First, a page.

Apr 9, 2020Foodservice-to-retail shift has potato industry adjusting on the fly
The ongoing COVID-19 pandemic has turned the food industry upside down.
Most sit-down restaurants have been forced into takeout or delivery only, while some have shut down altogether temporarily. Meanwhile, grocery stores have struggled to keep pace as folks stock up with anticipation that they’re going to be home much more than normal for an unknown amount of time.
The vast number of people eating at home instead of eating out has led to a spike in fresh potato sales — March shipments of fresh potatoes were 11% higher than last year — which has put significant stress on the supply chain and resulted in uncertainty surrounding potato demand from foodservice.
Idaho Potato Commission (IPC) CEO and President Frank Muir said the IPC staff, which includes Vice President of Retail/International Seth Pemsler and Vice President of Foodservice Alan Kahn and six full-time field representatives, have been working virtually “around the clock with shippers and customers.”
“There has been an unprecedented shift from foodservice to retail,” Muir said. “We had higher shipments that first week (of coronavirus shut downs) than we have the week of Thanksgiving.
“The pipeline was not prepared.”
On the flip side, there were foodservice operators, as well as processors who sell to foodservice, who suddenly didn’t need as many potatoes. Not only have shippers and packers had to pull potatoes out of storage that were intended for foodservice, potatoes ready for foodservice had to be rerouted to retail.
“You’ve got these 50-pound cartons of (large) foodservice-sized potatoes that need a home,” Muir said. “Now you’re educating retailers how to make displays out of these 50-pound cartons. It worked out OK, but we had to refill that pipeline after that first rush.”
Change in trends
Consumer trends also went by the wayside. The demand for 3- and 5-pound bags of fresh potatoes has been steadily trending up in recent years, but the want for large-size russets in larger quantities, including 10-, 20- or even 50-pound bags, returned almost overnight.
“We are working with them on the best ways to utilize potatoes for takeout,” Muir said. “The good news is that more people ordered from restaurants (the week of March 30-April 5) than the week before. Who knows how long this is going to go on? The restaurants that do the best at drive-through, delivery and curbside are the ones that are going to survive the best.”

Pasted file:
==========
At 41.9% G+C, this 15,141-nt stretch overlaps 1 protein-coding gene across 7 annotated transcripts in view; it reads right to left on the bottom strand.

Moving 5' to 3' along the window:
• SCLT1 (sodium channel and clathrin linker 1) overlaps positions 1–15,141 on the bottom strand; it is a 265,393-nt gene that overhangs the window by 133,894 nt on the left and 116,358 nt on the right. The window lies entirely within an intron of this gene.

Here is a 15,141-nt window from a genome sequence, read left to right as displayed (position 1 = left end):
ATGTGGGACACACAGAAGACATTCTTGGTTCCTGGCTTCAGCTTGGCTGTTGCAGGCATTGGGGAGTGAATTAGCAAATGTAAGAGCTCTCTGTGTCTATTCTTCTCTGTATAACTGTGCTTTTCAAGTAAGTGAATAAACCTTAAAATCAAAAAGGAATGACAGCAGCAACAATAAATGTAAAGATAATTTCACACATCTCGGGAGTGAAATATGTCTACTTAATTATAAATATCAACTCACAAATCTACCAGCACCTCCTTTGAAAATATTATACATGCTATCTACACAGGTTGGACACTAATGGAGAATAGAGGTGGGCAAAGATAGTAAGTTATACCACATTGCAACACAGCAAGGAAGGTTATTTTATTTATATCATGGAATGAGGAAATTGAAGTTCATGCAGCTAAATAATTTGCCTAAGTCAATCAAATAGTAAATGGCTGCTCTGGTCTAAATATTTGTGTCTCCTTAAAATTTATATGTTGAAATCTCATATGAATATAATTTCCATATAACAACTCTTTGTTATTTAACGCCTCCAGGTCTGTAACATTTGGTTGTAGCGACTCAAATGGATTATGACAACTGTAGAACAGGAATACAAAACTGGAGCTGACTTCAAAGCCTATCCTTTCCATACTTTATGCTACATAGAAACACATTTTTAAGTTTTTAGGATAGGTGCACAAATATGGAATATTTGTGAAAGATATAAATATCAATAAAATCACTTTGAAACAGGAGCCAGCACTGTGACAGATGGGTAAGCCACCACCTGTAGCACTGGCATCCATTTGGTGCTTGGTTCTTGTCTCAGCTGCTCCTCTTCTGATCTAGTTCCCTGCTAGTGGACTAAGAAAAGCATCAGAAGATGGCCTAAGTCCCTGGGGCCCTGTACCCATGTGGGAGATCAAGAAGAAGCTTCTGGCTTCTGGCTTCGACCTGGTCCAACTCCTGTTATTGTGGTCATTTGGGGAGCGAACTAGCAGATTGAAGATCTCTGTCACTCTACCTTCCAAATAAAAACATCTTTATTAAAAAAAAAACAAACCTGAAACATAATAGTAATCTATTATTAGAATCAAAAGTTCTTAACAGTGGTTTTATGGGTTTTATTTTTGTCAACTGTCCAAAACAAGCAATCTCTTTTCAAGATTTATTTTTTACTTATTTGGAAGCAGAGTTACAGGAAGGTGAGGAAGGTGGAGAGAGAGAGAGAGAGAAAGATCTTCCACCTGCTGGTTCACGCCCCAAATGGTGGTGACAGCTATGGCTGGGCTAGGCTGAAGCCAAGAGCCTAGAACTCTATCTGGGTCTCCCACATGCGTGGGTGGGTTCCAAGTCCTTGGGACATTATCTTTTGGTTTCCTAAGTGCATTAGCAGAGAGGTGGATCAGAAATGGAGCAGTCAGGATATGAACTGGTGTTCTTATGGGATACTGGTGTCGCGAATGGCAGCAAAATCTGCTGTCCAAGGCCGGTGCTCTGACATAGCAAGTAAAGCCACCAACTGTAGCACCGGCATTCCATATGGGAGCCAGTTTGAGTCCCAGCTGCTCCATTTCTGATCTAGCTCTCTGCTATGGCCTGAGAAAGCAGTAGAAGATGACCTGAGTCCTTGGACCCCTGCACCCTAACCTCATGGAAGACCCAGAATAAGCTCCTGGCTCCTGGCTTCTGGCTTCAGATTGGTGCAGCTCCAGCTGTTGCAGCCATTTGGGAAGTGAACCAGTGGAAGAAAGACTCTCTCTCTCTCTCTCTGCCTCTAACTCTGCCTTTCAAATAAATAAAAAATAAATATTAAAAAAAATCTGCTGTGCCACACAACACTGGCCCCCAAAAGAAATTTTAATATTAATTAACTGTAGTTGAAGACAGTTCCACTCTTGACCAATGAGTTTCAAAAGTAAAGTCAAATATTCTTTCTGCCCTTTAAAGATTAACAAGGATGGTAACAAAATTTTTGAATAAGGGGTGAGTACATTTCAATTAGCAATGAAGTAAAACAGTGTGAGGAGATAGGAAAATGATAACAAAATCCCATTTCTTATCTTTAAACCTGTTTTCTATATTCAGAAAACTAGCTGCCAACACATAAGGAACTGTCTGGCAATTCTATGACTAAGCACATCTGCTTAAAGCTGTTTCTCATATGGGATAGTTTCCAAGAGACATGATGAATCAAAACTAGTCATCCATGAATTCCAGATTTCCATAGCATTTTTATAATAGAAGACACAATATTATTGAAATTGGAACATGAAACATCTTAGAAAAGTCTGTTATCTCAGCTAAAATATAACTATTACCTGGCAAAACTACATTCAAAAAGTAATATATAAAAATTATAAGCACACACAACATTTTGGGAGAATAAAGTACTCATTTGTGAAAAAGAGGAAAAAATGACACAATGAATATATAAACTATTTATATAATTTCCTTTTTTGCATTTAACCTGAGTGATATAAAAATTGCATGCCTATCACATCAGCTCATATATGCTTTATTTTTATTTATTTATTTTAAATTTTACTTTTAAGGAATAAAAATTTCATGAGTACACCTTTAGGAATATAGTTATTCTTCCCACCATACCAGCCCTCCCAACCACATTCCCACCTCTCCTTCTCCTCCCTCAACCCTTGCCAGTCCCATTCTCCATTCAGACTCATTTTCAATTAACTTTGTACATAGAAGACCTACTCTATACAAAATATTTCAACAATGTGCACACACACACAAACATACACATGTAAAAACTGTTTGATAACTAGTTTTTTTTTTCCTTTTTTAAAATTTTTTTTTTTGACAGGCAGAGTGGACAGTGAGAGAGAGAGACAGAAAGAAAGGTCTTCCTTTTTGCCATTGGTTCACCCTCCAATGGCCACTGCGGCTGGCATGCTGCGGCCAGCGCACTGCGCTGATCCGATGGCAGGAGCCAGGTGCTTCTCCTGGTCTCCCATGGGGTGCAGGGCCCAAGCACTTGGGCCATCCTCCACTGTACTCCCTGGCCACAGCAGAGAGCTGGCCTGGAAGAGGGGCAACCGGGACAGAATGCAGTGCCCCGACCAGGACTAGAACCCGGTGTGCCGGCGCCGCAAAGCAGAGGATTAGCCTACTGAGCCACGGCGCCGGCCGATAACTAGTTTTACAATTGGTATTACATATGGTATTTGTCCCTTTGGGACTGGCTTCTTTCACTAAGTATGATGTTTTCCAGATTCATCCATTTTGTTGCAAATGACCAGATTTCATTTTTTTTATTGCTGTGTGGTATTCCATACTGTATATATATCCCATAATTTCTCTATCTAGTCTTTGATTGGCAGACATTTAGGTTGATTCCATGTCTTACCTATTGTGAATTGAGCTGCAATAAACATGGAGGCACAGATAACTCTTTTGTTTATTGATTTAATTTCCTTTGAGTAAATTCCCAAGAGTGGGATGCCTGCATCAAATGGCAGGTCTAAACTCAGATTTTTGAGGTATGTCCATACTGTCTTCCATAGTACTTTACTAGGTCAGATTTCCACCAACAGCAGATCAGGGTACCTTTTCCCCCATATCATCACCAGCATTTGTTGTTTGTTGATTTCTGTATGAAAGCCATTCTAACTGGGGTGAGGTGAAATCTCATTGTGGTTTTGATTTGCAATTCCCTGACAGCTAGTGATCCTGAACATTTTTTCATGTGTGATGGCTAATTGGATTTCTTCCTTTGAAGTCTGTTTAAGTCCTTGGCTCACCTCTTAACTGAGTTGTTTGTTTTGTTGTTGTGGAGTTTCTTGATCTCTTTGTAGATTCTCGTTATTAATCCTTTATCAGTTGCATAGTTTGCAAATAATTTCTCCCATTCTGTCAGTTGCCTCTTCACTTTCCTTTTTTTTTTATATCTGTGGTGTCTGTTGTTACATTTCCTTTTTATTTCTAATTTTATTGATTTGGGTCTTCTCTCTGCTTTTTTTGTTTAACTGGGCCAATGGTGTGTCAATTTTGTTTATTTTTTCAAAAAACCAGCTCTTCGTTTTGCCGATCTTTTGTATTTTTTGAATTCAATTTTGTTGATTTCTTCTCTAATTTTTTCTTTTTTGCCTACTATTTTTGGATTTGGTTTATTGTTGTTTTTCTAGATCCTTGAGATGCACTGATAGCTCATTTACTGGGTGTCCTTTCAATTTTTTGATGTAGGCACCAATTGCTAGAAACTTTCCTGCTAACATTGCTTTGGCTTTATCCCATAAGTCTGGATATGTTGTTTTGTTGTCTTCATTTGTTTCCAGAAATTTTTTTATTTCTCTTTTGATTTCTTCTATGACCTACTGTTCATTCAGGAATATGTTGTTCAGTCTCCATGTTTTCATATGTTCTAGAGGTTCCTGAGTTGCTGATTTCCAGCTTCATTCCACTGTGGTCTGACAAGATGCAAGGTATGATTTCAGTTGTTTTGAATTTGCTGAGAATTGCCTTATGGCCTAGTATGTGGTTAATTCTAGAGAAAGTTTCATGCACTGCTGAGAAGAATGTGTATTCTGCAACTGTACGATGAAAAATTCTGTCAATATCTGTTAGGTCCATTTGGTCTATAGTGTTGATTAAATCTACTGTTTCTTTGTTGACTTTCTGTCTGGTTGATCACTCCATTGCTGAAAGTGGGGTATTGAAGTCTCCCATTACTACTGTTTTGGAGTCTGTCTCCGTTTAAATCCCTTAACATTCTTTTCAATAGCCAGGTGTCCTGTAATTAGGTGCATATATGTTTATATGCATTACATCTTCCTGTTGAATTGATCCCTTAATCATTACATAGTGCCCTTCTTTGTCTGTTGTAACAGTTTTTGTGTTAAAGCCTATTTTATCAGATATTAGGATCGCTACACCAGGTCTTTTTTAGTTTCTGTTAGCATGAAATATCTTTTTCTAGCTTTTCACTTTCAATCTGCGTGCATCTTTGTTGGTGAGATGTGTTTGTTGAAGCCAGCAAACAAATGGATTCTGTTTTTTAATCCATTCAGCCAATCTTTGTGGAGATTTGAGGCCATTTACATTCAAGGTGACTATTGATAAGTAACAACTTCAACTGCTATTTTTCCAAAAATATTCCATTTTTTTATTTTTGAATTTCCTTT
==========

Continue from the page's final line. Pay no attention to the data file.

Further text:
Communication with consumers also has been a key, as IPC, Potatoes USA and other organizations have been distributing best-practice information for storing and cooking potatoes, as well as recipes and ways to get children involved in preparing them.
“You bought 50 pounds of potatoes, so now what do you do with them?” Muir said. “The last thing we want is to have people have a bad experience because they weren’t stored properly.” The IPC is providing several ways to inform consumers how to store potatoes and how to easily prepare them in a wide range of recipes.
Muir said the long-term ramifications of the pandemic’s effect on the potato industry and where the retail-foodservice ratio demand is going to go are impossible to know because “we have no idea how long this is going to go on.”
“We’re suggesting to our growers to be conservative (in planting projections),” he said. “You can’t use the last five years to plan because this isn’t like the last five years.”
In addition, efforts are underway from the National Potato Council and state potato associations to work with the federal government to make sure specialty crop growers get assistance with the COVID-19 relief package. The efforts include making H-2A guest worker processing a priority and government purchasing of produce to be distributed in food assistance programs.
Muir noted that retail demand showed one of the first foods people turned to when the crisis hit were potatoes.
“I think the positive thing is that the country is rediscovering potatoes,” he said. “We’ve been pounding the message that potatoes are healthy and good for you for 15 years.”
Top photo: A potato display at Community Market in Greenfield, Ohio, in 2017.
– Zeke Jennings, VGN Correspondent